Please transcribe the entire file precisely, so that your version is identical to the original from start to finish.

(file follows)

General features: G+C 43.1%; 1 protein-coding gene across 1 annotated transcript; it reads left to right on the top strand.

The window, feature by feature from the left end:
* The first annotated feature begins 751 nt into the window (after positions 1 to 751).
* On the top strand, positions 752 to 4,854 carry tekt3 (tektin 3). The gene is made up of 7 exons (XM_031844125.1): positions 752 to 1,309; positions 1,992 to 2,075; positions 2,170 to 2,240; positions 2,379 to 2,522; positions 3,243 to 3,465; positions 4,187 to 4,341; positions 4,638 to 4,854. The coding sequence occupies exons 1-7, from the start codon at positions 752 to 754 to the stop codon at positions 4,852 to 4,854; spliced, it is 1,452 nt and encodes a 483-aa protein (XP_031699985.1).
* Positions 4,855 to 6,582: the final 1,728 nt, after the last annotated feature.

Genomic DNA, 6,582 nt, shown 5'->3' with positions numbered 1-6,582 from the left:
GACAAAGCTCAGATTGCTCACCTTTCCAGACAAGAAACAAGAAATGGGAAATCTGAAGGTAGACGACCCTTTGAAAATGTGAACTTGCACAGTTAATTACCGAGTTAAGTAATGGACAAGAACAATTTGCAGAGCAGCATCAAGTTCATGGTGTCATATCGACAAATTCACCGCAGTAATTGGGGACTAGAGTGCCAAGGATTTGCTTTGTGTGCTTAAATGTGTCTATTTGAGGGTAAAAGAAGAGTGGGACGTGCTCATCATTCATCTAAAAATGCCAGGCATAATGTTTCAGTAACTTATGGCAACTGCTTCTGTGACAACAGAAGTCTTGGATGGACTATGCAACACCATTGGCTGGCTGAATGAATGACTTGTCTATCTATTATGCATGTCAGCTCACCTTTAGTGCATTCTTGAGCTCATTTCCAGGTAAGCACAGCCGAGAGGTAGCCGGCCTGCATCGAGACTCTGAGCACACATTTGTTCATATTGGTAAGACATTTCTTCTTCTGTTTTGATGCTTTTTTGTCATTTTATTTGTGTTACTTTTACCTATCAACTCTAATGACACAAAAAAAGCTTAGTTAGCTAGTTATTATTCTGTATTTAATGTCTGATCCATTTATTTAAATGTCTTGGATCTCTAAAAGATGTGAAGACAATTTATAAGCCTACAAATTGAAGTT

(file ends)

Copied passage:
General features: G+C 43.1%; 1 protein-coding gene across 1 annotated transcript; it reads left to right on the top strand.

The window, feature by feature from the left end:
* The first annotated feature begins 751 nt into the window (after positions 1 to 751).
* On the top strand, positions 752 to 4,854 carry tekt3 (tektin 3). The gene is made up of 7 exons (XM_031844125.1): positions 752 to 1,309; positions 1,992 to 2,075; positions 2,170 to 2,240; positions 2,379 to 2,522; positions 3,243 to 3,465; positions 4,187 to 4,341; positions 4,638 to 4,854. The coding sequence occupies exons 1-7, from the start codon at positions 752 to 754 to the stop codon at positions 4,852 to 4,854; spliced, it is 1,452 nt and encodes a 483-aa protein (XP_031699985.1).
* Positions 4,855 to 6,582: the final 1,728 nt, after the last annotated feature.

Genomic DNA, 6,582 nt, shown 5'->3' with positions numbered 1-6,582 from the left:
GACAAAGCTCAGATTGCTCACCTTTCCAGACAAGAAACAAGAAATGGGAAATCTGAAGGTAGACGACCCTTTGAAAATGTGAACTTGCACAGTTAATTACCGAGTTAAGTAATGGACAAGAACAATTTGCAGAGCAGCATCAAGTTCATGGTGTCATATCGACAAATTCACCGCAGTAATTGGGGACTAGAGTGCCAAGGATTTGCTTTGTGTGCTTAAATGTGTCTATTTGAGGGTAAAAGAAGAGTGGGACGTGCTCATCATTCATCTAAAAATGCCAGGCATAATGTTTCAGTAACTTATGGCAACTGCTTCTGTGACAACAGAAGTCTTGGATGGACTATGCAACACCATTGGCTGGCTGAATGAATGACTTGTCTATCTATTATGCATGTCAGCTCACCTTTAGTGCATTCTTGAGCTCATTTCCAGGTAAGCACAGCCGAGAGGTAGCCGGCCTGCATCGAGACTCTGAGCACACATTTGTTCATATTGGTAAGACATTTCTTCTTCTGTTTTGATGCTTTTTTGTCATTTTATTTGTGTTACTTTTACCTATCAACTCTAATGACACAAAAAAAGCTTAGTTAGCTAGTTATTATTCTGTATTTAATGTCTGATCCATTTATTTAAATGTCTTGGATCTCTAAAAGATGTGAAGACAATTTATAAGCCTACAAATTGAAGTT